Lima, Peru
Miami, Florida, United States
Oviedo, Florida, United States
Miami, Florida, United States
San Jose, Costa Rica
La Fortuna, San Jose, Costa Rica
San Carlos, Rio San Juan, Nicaragua
Granada, Nicaragua
Apoyo Lagoon, Nicaragua
Granada, Nicaragua
Ometepe, Rivas, Nicaragua
San Juan del Sur, Rivas, Nicaragua
San Jose, Costa Rica
Miami, Florida, United States
New York, United States
Newport, Rhode Island, United States
Boston, Massachusetts, United States
New York, United States
Vienna, Virginia, United States
Mississauga, Ontario, Canada
Fort Collins, Colorado, United States
San Diego, California, United States
Pismo Beach, California, United States
Palo Alto, California, United States
San Francisco, California, United States
Yosemite National Park, Yosemite Village, California, United States
Mammoth, California, United States
Lone Pine, California, United States
Los Angeles, California, United States
Pape’ete, Windward Islands, French Polynesia
Moorea, French Polynesia
Atoll Rangiroa, French Polynesia
Auckland, New Zealand
Sydney, New South Wales, Australia

What I Have Learnt From the RTW With a Toddler

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Ten sleeps in our own beds after we finished our round-the-world trip, I attempted to list some of the most valuable lessons I’ve learnt over the trip and that are equally important back in ‘real life’.

1) It’s possible … unless you’ve decided it’s not.

When we just started to think about the idea of travelling with our two-year-old daughter around the world, including to some of the least developed lands on the planet, we were scared by our thoughts too. Not to mention the effects to the grandparents. Now we’ve completed the trip and are back home sound and safe, I can assure everyone that it’s entirely possible.

280 days. 12 countries. 3 continents. 64 beds. 18 flights, countless buses and boat rides. These are statistics that could look terrifying, especially counting a terrible-two in the picture. But forgetting statistics, it’s as simple as 3 meals a day, a bed (or two) to sleep at night, and a lot of discovery in the between. The world is so much smaller than how it could feel like, although in another way much more grandeur than how it could feel like.

Dream is the most dangerous thing, and also the most magic thing. A few times we met young couples on the road travelling around the world because ‘everyone is telling us to get this done before we settle and have kids’, who then said ‘ok, it’s inspiring to see people are travelling with young children’. I consider this as the best compliment we could get.

2) Limits are there … to be pushed.

Before we started, we had no idea how long a bus ride was too long a bus ride for Nina and for us. The first bus we took lasted two hours and that was some of the longest two hours in my life, with a toddler jumping up and down and all over the place. Then circumstances came when we had to take a 3-hour bus a week later. Surprisingly it got better. Then 4 hours went ok. I thought we hit our limit when we survived a 6-hour journey in a crowded, old, non-air-conditioned school-style bus along one of the most bumpy and the least travelled roads in Bolivian mountains. Surprisingly Nina claimed she wanted more! And she got it. Some time later, we boarded an overnight bus in Colombia. 16 hours. Who would have thought we could go that far, and still be here to write about it!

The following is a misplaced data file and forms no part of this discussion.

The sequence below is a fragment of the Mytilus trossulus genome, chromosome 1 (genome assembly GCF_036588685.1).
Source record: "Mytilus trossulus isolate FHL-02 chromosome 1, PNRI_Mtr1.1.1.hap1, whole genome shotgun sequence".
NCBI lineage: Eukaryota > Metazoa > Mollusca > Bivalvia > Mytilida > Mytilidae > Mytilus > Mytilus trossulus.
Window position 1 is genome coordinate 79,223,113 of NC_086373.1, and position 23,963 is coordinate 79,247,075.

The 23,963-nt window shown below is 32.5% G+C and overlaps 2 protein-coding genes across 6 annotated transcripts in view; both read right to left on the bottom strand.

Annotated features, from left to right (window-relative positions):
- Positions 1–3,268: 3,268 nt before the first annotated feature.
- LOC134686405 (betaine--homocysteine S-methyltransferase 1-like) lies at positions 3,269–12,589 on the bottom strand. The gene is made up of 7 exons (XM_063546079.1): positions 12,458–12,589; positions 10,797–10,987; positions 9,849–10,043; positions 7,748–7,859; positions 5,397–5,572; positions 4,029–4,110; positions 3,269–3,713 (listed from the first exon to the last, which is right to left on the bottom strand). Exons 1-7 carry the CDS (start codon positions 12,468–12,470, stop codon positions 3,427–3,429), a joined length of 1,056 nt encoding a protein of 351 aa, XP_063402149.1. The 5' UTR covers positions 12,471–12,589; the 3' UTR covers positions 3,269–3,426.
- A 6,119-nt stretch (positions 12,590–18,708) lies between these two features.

The reward was some of the most stunning landscape I’ve ever seen in my life, in places I would never have thought to bring a toddler with me to. And also the confidence that the further we push the limit, the bigger the comfort zone becomes.

3) Less is more.

We left home with 2 check-in luggage (one suitcase, one 60L backpack), 2 hand luggage (two day bags), and 1 pram. It was hard to decide what to pack, trust me. At the end I packed 3 t-shirts, 3 long-sleep shirts, 1 jacket, 3 pairs of pants, 1 skirt, 2 pairs of shoes, 1 pair of thong (flip flop for my non-Aussie friends), some underwear and socks. I packed the most versatile, lightest, easiest-to-dry type of clothing that I had.

I survived. Yes of course I could do with a fancier dress for that dinner in the New York restaurant. Yes of course we had some difficulties. But never once the difficulty was related to the lack of possessions we had.

We once took a mini bus in a small border town between Argentina and Bolivia. All our luggage had to go onto the bus roof except the day bags because there was not enough room up there. Inside the bus it was so small and so crowded that my legs didn’t move during the 2 hours trip and I still had to find room for the day bags. Another time, we had to drag all our luggage along a dirt road to catch a border-crossing boat between Costa Rica and Nicaragua, while Nina didn’t want to walk and refused to go into the pram. That road seemed going on infinitely. At times like that, I wished we could bring even less things with us.

It’s hard, I admit, not to be able to possess some of the most insanely beautiful crafts and souvenirs we saw during the trip, esp in South America. Just thinking about their markets made me drool. But we had strict rules of not buying anything unless if one existing thing went. We sticked to it. Come to think of it, we bought perhaps 5 local craft items, and only 1 of them is purely decorative (I negotiated HARD with Nicolas on that one) and all others were useful in daily life.